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1849: A Commodious House

1855: Early Obstacles

1865-1875: A Period of Rebuilding

1880-1925: The Hospital Expands

1925-1940: Continued Growth

1900: A Self-Sufficient Community

1956: From the Ashes

1937: Biggs Center for the Criminally Insane

1984: End of the Farm

1855: Early Obstacles

Although new, three flaws in the Fulton asylum building quickly emerged. First, interior construction provided no means to segregate the "furiously insane" from calmer patients. Second, the building was too small to meet Missouri's demand. Superintendent Smith turned away seventy admissions in 1854 because of overcrowding. Third, until 1859, the poorly designed and constantly malfunctioning boiler system forced patients and staff to congregate in "stove rooms" on cold days. In addition to physical obstacles to success, Smith lamented the absence of standard medical terminology for the diagnosis of insanity, thus one doctor's notes often meant nothing to another. Finally, Smith warned that the likelihood of a cure fell dramatically when patients entered with an illness already of long duration.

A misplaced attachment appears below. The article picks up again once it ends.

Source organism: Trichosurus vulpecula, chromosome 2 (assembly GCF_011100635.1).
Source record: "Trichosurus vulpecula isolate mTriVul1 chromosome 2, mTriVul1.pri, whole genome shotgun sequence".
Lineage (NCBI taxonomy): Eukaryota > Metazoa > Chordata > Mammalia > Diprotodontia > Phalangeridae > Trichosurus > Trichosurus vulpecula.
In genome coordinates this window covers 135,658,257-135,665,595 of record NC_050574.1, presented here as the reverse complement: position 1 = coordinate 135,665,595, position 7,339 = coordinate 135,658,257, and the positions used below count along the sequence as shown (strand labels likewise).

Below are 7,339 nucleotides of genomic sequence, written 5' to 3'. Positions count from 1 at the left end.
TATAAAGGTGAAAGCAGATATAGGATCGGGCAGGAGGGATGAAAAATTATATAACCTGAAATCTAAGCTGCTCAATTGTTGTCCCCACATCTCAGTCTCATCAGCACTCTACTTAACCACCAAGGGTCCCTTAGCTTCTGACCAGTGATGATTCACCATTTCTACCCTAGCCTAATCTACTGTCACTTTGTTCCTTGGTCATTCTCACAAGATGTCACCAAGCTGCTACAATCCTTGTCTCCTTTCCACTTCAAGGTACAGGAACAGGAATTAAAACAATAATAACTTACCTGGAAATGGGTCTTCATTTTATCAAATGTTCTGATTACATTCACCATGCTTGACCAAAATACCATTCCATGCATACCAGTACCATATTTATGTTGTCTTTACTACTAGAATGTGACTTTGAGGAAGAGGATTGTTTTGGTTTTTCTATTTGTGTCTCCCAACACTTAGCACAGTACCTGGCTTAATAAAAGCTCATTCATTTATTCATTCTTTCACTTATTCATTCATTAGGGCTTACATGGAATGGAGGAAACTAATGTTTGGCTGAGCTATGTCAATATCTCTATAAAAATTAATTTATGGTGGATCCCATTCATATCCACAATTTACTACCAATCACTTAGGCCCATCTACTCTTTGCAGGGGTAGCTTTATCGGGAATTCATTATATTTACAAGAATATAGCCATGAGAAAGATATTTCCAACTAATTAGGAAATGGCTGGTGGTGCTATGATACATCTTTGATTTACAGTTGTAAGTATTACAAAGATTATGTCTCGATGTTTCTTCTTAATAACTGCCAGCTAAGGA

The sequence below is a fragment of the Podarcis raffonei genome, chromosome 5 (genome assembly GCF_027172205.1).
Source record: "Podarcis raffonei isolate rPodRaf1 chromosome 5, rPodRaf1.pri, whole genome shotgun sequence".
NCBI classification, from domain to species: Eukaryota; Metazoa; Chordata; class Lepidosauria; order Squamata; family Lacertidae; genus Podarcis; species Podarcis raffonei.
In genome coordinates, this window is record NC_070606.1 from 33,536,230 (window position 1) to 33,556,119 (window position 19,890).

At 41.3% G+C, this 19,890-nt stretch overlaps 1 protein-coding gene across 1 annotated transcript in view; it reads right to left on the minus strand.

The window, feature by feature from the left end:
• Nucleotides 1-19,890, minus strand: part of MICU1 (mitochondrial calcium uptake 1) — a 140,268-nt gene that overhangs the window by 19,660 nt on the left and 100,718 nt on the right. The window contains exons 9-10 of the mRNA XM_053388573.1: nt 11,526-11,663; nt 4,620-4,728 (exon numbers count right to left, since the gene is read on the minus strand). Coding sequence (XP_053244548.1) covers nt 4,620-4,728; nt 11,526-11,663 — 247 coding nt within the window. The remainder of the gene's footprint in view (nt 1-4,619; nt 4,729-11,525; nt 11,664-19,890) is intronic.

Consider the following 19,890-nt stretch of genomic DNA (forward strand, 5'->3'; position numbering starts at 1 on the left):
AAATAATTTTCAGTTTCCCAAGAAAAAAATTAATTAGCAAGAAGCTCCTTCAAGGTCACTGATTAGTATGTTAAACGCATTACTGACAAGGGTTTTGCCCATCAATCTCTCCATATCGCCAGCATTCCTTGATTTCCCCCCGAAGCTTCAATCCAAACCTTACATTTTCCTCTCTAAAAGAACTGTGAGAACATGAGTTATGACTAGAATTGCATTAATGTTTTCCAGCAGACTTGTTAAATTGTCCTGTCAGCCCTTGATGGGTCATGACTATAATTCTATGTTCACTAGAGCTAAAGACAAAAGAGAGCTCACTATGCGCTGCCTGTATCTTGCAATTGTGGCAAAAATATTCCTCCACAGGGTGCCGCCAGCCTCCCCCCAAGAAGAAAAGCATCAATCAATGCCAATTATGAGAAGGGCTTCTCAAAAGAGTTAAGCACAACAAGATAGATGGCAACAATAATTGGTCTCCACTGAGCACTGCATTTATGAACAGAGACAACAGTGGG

". . .in order to [insure] the proper classification of patients, and the preservation of good order quietness and peace in our household, two additional wings for the most excited are absolutely essential and indispensable."

Superintendent Dr. Turner R. H. Smith

Building details for the Missouri Lunatic Asylum, Solomon Jenkins, Architect, 1849.
Missouri State Archives
Building details for the Missouri Lunatic Asylum, Solomon Jenkins, Architect, 1849.

Building specifications for the Missouri Lunatic Asylum, Solomon Jenkins, Architect, 1849.
Building specifications for the Missouri Lunatic Asylum, Solomon Jenkins, Architect, 1849.
Missouri State Archives

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Online Exhibit Created 2003
Missouri State ArchivesOffice of the Secretary of State, Missouri